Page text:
- Table of contents.
- Chapter 1. Something about myself to start with.
- Chapter 20. A cheque. How I became a criminal, nearly.
- Chapter 31. An exchange of opinions. Open market.
- A small accounting programme. for Our Household with a budget for 2008
From the Author ..................................................................................................................
Something about myself to start with ..................................................................................
IN THE BEGINNING
Receipts aid memory ..........................................................................................................
RECORDING YOUR EXPENSES
When I have, I don't; when I don't have, I do ......................................................................
THE PRINCIPLE OF DOUBLE-ENTRY BOOKKEEPING
Fund management ..............................................................................................................
THE BANK ACCOUNT
The grand finale .................................................................................................................
A mental block ....................................................................................................................
BANK AND CASH REPORTS. THE PRINCIPLE OF THE CONTINUITY OF RECORDS
How to transfer or order ......................................................................................................
BANK TRANSFERS AND MONEY ORDERS
A sausage in the folder .......................................................................................................
THE PRINCIPLE OF INTEGRITY. AN ACCOUNTING DOCUMENT
Dividing accounts into pieces .............................................................................................
CONTROL AND DETAILED ACCOUNTS
Finally I know when I have and when I don't have ............................................................
THE PRINCIPLE OF ACCRUAL AND CASH ACCOUNTING
New loos instead of computers ..........................................................................................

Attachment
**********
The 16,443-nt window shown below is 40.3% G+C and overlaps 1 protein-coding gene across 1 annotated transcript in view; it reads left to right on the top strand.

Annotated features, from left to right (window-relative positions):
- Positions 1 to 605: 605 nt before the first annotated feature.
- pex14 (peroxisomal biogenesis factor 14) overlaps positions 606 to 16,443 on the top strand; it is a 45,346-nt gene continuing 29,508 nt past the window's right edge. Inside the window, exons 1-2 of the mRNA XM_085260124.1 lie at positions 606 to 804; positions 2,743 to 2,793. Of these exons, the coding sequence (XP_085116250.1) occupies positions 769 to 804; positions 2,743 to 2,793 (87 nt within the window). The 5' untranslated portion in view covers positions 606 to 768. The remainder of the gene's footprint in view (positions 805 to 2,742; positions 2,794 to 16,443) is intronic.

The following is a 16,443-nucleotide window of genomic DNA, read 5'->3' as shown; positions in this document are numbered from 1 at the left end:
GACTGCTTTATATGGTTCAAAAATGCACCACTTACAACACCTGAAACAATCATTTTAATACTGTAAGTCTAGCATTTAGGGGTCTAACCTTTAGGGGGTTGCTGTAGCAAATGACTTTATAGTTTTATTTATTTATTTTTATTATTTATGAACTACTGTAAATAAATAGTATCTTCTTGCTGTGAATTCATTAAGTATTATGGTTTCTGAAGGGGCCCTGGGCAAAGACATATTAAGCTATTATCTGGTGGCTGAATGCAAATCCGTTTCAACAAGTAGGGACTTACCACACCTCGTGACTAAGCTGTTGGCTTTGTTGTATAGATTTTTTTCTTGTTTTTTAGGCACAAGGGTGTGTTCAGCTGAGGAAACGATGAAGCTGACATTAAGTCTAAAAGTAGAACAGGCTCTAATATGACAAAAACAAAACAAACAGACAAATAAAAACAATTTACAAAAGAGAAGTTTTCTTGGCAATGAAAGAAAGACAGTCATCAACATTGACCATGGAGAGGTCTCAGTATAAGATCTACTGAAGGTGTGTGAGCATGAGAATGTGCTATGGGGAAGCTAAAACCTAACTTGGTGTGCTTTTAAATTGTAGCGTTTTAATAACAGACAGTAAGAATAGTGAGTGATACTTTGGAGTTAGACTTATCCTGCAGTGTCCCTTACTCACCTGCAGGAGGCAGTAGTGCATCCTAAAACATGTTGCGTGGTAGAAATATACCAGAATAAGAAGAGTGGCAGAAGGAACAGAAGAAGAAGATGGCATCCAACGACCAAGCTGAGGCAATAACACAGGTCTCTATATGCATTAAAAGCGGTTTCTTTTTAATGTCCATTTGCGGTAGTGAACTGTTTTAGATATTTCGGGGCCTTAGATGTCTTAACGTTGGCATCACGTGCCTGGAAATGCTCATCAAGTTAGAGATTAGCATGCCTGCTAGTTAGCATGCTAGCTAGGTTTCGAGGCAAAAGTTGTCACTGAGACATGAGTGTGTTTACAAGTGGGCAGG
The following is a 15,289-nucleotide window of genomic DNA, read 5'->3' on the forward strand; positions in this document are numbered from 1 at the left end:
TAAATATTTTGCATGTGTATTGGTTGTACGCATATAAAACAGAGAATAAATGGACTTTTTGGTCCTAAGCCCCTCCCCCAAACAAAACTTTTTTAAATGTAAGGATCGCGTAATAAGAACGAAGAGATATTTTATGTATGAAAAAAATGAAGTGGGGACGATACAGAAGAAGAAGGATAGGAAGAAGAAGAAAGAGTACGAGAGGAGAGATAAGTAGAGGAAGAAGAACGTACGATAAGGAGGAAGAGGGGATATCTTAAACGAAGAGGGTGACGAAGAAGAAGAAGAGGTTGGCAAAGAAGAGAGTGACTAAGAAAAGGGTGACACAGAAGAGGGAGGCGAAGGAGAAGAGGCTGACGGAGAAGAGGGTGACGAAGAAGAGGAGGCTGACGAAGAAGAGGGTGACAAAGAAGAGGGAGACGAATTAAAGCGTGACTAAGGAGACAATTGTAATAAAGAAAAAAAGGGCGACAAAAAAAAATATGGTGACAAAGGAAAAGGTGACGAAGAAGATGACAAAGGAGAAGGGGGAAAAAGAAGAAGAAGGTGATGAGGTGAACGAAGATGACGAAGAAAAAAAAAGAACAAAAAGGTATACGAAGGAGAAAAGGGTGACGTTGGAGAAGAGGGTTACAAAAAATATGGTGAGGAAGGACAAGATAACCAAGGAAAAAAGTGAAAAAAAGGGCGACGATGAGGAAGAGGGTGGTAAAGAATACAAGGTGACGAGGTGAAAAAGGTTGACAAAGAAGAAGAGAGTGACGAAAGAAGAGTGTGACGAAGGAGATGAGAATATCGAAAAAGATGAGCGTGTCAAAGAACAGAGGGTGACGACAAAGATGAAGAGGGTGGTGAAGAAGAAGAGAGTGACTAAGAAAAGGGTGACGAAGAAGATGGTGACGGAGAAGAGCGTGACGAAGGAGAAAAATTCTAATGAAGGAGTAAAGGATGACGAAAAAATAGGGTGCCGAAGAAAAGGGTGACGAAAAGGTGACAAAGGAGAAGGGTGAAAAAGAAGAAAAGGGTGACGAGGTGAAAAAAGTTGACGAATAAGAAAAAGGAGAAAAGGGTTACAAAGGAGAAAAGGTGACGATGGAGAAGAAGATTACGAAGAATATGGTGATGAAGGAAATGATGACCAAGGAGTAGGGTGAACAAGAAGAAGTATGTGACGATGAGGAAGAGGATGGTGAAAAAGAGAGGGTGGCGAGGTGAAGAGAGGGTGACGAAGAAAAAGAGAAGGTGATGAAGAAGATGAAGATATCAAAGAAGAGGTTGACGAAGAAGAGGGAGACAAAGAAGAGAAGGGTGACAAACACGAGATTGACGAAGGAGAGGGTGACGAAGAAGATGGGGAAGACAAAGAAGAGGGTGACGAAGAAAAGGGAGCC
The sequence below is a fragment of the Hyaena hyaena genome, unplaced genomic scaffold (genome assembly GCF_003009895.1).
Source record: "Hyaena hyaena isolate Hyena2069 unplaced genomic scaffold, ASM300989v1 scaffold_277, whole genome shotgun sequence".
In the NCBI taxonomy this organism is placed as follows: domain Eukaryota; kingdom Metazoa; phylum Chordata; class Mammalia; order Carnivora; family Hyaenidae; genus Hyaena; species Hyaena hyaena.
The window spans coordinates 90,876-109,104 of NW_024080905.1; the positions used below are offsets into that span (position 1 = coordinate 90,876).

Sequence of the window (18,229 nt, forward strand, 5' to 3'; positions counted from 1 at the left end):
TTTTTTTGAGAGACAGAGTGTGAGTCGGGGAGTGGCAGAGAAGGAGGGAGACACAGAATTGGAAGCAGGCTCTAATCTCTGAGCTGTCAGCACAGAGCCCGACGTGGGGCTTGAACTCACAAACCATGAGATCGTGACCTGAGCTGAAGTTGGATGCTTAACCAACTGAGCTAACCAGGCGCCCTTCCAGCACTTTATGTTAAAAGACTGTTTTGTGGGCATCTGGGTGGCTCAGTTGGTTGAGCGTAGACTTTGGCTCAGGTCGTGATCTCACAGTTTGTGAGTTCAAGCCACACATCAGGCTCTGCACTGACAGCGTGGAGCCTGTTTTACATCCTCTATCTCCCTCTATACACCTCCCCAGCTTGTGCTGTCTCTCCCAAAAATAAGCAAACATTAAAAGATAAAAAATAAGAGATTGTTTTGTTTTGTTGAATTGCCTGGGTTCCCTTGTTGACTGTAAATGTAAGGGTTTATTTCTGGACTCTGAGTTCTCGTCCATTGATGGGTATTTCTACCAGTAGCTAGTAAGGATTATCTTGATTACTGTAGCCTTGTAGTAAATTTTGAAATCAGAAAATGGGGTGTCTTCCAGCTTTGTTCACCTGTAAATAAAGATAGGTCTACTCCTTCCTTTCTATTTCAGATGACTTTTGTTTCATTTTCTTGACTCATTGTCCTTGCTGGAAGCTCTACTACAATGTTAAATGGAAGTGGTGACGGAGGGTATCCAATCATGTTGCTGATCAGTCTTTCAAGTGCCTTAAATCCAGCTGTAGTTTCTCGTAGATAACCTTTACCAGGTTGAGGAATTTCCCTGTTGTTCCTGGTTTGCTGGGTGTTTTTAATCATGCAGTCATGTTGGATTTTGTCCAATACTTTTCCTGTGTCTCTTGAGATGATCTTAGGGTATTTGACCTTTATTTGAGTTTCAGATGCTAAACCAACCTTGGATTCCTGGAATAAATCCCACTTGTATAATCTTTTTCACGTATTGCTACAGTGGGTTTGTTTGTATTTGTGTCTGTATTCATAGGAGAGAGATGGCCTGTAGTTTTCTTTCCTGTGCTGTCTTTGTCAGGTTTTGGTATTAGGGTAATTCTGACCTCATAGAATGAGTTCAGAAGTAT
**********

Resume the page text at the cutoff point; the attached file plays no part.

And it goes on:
A CHART OF ACCOUNTS
Baking a gateau .................................................................................................................
THE PRINCIPLE OF REPEATED DOUBLE-ENTRY
Entry of a chicken ...............................................................................................................
THE PRINCIPLE OF CHRONOLOGY AND TRUSTWORTHINESS
The gallows and dividing the shopping ..............................................................................
Is medicine food? ...............................................................................................................
A DESCRIPTION OF THE CHART OF ACCOUNTS
A woman's duty ...................................................................................................................
TIDYING UP MY KNOWLEDGE OF ACCOUNTING
A manual for "My household 2008" spreadsheet .................................................................
FOR THOSE WITH THE TENACITY AND STAMINA TO CODE
The ruined flat ....................................................................................................................
Dad's breakdown ................................................................................................................
How I became a criminal, nearly ........................................................................................
What women want ..............................................................................................................